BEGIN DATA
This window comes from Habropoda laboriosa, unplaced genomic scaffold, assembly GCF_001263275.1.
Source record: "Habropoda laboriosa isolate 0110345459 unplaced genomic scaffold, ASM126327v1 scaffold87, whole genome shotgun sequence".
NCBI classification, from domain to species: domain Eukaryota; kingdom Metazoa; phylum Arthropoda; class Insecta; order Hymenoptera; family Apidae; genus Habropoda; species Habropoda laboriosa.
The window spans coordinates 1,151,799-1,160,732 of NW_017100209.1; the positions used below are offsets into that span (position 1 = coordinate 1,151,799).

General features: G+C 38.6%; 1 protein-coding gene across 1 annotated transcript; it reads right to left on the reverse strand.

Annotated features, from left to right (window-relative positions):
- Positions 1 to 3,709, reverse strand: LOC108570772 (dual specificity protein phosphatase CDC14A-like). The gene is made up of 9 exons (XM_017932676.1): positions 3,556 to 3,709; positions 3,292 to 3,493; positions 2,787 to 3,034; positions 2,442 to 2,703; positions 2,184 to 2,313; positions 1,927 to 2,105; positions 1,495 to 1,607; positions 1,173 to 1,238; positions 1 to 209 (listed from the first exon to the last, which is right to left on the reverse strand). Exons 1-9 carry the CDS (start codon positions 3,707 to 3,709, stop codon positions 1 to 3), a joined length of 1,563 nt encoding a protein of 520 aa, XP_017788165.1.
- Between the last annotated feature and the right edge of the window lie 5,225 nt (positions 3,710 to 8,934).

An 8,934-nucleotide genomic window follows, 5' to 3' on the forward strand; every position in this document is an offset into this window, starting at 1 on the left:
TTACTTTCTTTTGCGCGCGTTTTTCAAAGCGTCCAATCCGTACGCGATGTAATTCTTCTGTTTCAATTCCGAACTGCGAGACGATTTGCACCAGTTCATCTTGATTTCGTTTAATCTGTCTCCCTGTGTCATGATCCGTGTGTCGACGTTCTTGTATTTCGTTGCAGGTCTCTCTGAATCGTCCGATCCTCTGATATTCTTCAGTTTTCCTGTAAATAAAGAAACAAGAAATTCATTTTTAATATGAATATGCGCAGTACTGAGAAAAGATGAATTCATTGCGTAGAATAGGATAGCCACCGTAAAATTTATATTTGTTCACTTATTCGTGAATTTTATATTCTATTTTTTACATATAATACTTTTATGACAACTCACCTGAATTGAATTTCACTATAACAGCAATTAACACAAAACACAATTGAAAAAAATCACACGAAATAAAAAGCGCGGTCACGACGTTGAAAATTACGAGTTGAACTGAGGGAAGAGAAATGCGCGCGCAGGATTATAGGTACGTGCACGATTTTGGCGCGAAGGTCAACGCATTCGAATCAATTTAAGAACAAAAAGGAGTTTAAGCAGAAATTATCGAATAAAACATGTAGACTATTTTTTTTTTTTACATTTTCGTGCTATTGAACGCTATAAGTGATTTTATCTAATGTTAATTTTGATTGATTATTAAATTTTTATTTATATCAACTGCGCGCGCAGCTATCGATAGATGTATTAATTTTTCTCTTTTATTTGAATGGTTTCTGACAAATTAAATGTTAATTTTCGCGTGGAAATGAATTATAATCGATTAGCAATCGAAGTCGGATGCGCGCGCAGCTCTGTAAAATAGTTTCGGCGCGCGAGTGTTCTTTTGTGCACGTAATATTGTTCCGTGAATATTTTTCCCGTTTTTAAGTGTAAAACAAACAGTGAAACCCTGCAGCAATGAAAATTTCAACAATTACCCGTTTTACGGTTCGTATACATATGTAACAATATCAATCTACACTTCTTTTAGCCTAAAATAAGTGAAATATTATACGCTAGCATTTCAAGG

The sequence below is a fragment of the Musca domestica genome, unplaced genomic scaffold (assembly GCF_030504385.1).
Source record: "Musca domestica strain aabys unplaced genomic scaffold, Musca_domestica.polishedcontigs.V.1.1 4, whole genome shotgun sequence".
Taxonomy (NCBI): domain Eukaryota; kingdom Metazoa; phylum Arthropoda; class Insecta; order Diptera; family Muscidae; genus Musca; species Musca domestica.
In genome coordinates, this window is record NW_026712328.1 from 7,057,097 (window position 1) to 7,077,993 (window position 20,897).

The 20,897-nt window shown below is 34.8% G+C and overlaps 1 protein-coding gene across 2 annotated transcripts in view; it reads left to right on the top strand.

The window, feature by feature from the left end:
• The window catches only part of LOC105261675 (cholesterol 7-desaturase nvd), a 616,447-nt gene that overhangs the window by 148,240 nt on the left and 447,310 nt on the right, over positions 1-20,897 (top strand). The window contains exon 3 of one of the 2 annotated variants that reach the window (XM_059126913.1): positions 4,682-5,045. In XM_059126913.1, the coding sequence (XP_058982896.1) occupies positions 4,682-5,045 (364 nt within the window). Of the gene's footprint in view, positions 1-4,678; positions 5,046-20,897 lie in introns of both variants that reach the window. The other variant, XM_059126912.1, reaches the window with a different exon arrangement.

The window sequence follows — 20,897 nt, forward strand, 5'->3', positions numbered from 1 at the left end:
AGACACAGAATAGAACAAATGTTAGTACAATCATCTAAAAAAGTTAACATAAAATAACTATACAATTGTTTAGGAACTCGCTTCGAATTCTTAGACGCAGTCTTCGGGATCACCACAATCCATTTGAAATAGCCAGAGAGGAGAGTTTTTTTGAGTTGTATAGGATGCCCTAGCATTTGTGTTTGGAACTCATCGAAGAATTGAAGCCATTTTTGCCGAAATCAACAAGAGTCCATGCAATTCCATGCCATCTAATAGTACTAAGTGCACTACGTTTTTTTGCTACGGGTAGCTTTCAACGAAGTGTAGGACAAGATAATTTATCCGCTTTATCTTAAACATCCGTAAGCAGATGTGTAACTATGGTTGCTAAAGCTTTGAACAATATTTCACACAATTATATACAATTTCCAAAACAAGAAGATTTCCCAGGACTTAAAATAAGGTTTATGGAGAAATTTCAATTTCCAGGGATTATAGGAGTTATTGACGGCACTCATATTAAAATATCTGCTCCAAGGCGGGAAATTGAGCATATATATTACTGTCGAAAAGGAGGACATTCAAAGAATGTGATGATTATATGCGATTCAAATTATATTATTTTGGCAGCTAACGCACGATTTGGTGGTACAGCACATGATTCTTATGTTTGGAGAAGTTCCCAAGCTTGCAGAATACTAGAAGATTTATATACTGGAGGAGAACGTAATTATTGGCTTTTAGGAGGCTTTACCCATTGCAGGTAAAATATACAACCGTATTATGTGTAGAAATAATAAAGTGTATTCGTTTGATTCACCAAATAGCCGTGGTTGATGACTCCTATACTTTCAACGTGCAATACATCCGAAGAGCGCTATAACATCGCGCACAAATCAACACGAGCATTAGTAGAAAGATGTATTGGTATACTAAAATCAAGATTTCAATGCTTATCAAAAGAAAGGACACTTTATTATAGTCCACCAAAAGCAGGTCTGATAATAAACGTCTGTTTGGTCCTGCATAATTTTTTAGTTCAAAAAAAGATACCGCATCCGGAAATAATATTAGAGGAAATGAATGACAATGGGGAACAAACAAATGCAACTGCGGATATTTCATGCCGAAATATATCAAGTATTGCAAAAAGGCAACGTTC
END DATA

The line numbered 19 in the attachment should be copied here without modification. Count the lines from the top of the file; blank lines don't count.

AGACACAGAATAGAACAAATGTTAGTACAATCATCTAAAAAAGTTAACATAAAATAACTATACAATTGTTTAGGAACTCGCTTCGAATTCTTAGACGCAGTCTTCGGGATCACCACAATCCATTTGAAATAGCCAGAGAGGAGAGTTTTTTTGAGTTGTATAGGATGCCCTAGCATTTGTGTTTGGAACTCATCGAAGAATTGAAGCCATTTTTGCCGAAATCAACAAGAGTCCATGCAATTCCATGCCATCTAATAGTACTAAGTGCACTACGTTTTTTTGCTACGGGTAGCTTTCAACGAAGTGTAGGACAAGATAATTTATCCGCTTTATCTTAAACATCCGTAAGCAGATGTGTAACTATGGTTGCTAAAGCTTTGAACAATATTTCACACAATTATATACAATTTCCAAAACAAGAAGATTTCCCAGGACTTAAAATAAGGTTTATGGAGAAATTTCAATTTCCAGGGATTATAGGAGTTATTGACGGCACTCATATTAAAATATCTGCTCCAAGGCGGGAAATTGAGCATATATATTACTGTCGAAAAGGAGGACATTCAAAGAATGTGATGATTATATGCGATTCAAATTATATTATTTTGGCAGCTAACGCACGATTTGGTGGTACAGCACATGATTCTTATGTTTGGAGAAGTTCCCAAGCTTGCAGAATACTAGAAGATTTATATACTGGAGGAGAACGTAATTATTGGCTTTTAGGAGGCTTTACCCATTGCAGGTAAAATATACAACCGTATTATGTGTAGAAATAATAAAGTGTATTCGTTTGATTCACCAAATAGCCGTGGTTGATGACTCCTATACTTTCAACGTGCAATACATCCGAAGAGCGCTATAACATCGCGCACAAATCAACACGAGCATTAGTAGAAAGATGTATTGGTATACTAAAATCAAGATTTCAATGCTTATCAAAAGAAAGGACACTTTATTATAGTCCACCAAAAGCAGGTCTGATAATAAACGTCTGTTTGGTCCTGCATAATTTTTTAGTTCAAAAAAAGATACCGCATCCGGAAATAATATTAGAGGAAATGAATGACAATGGGGAACAAACAAATGCAACTGCGGATATTTCATGCCGAAATATATCAAGTATTGCAAAAAGGCAACGTTC